Russia's former top diplomat says Putin's foreign minister 'used to have my back,' but now 'I would watch my back if he was behind me'
- Former Russian Foreign Minister Andrei Kozyrev spoke out against current Foreign Minister Sergei Lavrov on Friday.
- He spoke out after the US and European Union announced they would sanction Lavrov.
Russia's former top diplomat spoke out against current Foreign Minister Sergei Lavrov on Friday after the US and European Union announced they would sanction Lavrov and Russian President Vladimir Putin.
Putin launched a full-scale invasion of Ukraine early Thursday, with Russian troops swarming into the country from its northern, eastern, and southern borders. Ukrainian President Volodymyr Zelensky said in a Thursday-evening address that 137 Ukrainians had died and 306 had been wounded as a result of the invasion.
The White House on Friday announced it would sanction Putin and Lavrov, who has been foregin minister since 2004, after the EU earlier approved freezing assets belonging to the two.
"Lavrov, rightfully sanctioned by the US and EU today, was my deputy in the 90s. Used to have my back," former Russian Foreign Minister Andrei Kozyrev wrote on Twitter. "Today, I would watch my back if he was behind me."
—Andrei V Kozyrev (@andreivkozyrev) February 25, 2022
Kozyrev was Russia's first minister of foreign affairs under Boris Yeltsin during the early-to-mid 1990s after the Soviet Union collapsed.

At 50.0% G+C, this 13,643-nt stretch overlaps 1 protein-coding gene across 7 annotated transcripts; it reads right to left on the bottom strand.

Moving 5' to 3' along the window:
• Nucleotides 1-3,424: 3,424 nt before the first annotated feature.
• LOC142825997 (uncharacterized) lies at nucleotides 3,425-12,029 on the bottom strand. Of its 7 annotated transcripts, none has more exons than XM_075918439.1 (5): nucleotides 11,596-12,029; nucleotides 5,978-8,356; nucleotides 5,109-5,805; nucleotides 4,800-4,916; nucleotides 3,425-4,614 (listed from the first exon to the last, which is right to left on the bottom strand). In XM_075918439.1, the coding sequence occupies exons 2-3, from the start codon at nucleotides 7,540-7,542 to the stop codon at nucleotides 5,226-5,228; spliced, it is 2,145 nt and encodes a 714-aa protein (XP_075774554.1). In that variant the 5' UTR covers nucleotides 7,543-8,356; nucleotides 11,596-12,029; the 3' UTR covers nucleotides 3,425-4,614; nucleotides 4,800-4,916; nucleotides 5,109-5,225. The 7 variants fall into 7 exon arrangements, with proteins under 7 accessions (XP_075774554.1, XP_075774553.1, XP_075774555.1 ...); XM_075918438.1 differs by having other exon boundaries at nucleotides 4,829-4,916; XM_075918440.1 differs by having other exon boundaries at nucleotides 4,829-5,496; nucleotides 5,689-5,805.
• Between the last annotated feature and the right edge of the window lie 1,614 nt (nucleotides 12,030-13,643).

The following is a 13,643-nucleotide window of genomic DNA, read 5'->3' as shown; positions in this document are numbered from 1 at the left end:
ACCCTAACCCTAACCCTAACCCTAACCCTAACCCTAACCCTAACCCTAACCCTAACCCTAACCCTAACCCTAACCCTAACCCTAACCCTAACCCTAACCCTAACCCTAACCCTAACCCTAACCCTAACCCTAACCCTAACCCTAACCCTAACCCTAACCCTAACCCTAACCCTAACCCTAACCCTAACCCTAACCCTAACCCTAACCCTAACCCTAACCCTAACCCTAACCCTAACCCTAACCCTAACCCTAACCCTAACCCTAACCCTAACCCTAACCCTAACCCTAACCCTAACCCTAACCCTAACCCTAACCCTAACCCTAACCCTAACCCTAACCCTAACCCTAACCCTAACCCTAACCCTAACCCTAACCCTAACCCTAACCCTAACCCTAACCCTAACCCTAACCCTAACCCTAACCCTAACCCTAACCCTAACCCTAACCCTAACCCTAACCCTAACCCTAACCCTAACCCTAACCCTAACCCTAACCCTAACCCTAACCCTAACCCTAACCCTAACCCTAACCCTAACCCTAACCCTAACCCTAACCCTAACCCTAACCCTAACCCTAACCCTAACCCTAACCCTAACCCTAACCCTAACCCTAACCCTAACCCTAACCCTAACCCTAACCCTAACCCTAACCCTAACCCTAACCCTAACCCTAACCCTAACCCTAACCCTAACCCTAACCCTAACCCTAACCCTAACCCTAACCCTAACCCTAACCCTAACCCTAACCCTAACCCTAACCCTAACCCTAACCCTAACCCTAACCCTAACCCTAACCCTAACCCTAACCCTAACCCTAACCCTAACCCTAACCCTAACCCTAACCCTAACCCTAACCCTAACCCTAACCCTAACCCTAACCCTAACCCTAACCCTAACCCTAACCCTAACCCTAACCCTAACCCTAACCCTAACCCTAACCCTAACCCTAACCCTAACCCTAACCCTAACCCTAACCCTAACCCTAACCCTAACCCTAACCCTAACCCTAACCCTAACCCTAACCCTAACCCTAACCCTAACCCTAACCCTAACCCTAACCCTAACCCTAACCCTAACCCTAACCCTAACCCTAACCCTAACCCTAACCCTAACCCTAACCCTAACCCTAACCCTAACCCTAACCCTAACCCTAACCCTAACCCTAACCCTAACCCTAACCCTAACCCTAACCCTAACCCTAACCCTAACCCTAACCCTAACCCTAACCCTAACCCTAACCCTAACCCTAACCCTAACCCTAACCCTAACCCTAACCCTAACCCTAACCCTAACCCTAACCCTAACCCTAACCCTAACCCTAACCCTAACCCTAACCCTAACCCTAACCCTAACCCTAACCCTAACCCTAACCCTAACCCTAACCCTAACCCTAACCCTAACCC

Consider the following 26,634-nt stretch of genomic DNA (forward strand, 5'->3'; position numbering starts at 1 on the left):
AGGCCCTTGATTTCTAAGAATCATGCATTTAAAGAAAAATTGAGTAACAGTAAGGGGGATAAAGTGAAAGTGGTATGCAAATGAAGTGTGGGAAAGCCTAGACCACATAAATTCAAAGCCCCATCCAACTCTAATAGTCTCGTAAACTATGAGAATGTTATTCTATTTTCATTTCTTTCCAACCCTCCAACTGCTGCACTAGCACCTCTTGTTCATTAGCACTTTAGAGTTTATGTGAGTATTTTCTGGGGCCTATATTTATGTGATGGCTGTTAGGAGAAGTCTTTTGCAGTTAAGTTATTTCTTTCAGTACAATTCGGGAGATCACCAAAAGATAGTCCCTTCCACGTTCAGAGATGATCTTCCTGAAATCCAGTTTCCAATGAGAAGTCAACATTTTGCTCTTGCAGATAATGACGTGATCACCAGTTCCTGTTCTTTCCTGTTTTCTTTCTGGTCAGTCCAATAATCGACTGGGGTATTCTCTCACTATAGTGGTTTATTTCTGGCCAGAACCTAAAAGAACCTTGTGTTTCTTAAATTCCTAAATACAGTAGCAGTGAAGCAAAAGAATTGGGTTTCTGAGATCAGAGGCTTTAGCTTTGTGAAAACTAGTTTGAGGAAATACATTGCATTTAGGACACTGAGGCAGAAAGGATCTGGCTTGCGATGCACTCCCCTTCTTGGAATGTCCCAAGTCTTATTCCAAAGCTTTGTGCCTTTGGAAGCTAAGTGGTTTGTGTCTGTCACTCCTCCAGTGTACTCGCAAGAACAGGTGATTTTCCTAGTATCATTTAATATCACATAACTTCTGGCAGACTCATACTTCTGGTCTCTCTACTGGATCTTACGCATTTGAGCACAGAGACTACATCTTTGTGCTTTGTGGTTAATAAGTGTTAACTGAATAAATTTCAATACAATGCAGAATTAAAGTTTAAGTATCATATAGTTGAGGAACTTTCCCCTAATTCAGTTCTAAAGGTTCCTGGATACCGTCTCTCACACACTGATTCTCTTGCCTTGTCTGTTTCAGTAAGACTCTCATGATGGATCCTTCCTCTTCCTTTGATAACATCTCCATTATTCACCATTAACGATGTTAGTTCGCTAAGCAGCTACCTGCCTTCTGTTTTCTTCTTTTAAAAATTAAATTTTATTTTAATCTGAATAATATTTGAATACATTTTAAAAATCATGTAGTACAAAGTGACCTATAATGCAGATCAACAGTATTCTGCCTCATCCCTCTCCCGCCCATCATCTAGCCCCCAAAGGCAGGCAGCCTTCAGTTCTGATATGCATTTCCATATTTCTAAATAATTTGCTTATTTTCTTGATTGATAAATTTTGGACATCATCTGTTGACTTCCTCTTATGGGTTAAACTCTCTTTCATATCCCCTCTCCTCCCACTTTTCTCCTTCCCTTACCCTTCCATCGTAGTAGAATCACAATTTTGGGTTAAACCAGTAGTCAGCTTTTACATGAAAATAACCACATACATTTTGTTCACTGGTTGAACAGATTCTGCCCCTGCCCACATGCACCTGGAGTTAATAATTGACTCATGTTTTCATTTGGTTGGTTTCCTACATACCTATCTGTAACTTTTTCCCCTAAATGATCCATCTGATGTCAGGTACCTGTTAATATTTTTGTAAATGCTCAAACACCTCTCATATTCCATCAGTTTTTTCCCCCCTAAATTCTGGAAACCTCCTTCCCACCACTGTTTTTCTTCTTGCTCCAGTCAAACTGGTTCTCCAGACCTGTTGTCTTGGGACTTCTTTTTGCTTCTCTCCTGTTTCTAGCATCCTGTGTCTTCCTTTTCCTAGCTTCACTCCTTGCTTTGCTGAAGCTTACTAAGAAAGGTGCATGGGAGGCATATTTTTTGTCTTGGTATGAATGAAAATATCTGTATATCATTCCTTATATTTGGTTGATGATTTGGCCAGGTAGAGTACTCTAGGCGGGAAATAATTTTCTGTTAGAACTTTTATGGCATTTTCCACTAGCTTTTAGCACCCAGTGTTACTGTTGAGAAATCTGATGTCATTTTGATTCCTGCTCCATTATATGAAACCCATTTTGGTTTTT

Josep Borrell, High Representative of the Union for Foreign Affairs and Security Policy, said Putin was the third world leader to be sanctioned by the body, preceded by Syrian President Bashar al-Assad and Belarusian President Alexander Lukashenko.
"This is the final outcome of the discussion that was not finished yesterday at the European Council and has been decided today by the ambassadors and the Ministers," Borrell said during a press conference Friday, citing a report by CNN. "So President Putin and Foreign Minister Lavrov are in the list of sanctioned people together with the remaining members the Duma who are supporting this aggression."
On Friday, Russia refused to participate in talks with Zelensky, and Lavrov said the country was run by "neo-Nazis" and the West.
"We do not see the possibility of recognizing as democratic a government that persecutes and uses methods of genocide against its own people," Lavrov said during a news conference in Moscow, per The New York Times.
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